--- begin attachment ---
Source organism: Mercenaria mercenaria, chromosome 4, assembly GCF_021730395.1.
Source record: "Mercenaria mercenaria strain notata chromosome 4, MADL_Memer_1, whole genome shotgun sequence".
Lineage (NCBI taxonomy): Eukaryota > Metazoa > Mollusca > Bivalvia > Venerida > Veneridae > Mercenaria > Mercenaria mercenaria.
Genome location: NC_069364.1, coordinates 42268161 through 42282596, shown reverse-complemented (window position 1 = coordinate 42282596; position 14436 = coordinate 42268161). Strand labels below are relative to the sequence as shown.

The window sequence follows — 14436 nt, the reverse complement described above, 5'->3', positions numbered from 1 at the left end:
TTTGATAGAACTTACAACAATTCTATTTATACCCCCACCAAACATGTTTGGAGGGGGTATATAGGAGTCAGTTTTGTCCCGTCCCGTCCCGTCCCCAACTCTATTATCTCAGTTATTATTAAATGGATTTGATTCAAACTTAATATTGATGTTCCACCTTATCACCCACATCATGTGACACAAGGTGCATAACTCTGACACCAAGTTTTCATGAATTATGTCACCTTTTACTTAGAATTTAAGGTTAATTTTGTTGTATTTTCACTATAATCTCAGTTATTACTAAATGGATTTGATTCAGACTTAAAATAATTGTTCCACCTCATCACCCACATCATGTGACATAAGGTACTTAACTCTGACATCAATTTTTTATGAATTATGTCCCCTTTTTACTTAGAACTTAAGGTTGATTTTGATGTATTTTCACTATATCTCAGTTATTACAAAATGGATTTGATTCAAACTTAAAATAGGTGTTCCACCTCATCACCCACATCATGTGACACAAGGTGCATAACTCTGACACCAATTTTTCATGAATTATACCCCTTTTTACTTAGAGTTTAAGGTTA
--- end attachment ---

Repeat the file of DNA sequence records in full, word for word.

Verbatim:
Source organism: Mercenaria mercenaria, chromosome 4, assembly GCF_021730395.1.
Source record: "Mercenaria mercenaria strain notata chromosome 4, MADL_Memer_1, whole genome shotgun sequence".
Lineage (NCBI taxonomy): Eukaryota > Metazoa > Mollusca > Bivalvia > Venerida > Veneridae > Mercenaria > Mercenaria mercenaria.
Genome location: NC_069364.1, coordinates 42268161 through 42282596, shown reverse-complemented (window position 1 = coordinate 42282596; position 14436 = coordinate 42268161). Strand labels below are relative to the sequence as shown.

The window sequence follows — 14436 nt, the reverse complement described above, 5'->3', positions numbered from 1 at the left end:
TTTGATAGAACTTACAACAATTCTATTTATACCCCCACCAAACATGTTTGGAGGGGGTATATAGGAGTCAGTTTTGTCCCGTCCCGTCCCGTCCCCAACTCTATTATCTCAGTTATTATTAAATGGATTTGATTCAAACTTAATATTGATGTTCCACCTTATCACCCACATCATGTGACACAAGGTGCATAACTCTGACACCAAGTTTTCATGAATTATGTCACCTTTTACTTAGAATTTAAGGTTAATTTTGTTGTATTTTCACTATAATCTCAGTTATTACTAAATGGATTTGATTCAGACTTAAAATAATTGTTCCACCTCATCACCCACATCATGTGACATAAGGTACTTAACTCTGACATCAATTTTTTATGAATTATGTCCCCTTTTTACTTAGAACTTAAGGTTGATTTTGATGTATTTTCACTATATCTCAGTTATTACAAAATGGATTTGATTCAAACTTAAAATAGGTGTTCCACCTCATCACCCACATCATGTGACACAAGGTGCATAACTCTGACACCAATTTTTCATGAATTATACCCCTTTTTACTTAGAGTTTAAGGTTA